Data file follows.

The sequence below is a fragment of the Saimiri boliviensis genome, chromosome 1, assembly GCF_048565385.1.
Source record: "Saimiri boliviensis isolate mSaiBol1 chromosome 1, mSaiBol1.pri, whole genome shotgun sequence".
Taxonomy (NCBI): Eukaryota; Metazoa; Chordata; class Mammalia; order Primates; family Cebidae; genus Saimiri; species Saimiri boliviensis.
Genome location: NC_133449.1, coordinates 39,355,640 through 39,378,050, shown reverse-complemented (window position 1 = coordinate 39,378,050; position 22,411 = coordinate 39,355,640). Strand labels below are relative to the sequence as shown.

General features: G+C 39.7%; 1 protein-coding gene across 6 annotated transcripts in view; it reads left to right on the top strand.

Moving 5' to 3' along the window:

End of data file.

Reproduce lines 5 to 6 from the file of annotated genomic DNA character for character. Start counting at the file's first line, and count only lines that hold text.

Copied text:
General features: G+C 39.7%; 1 protein-coding gene across 6 annotated transcripts in view; it reads left to right on the top strand.

Moving 5' to 3' along the window: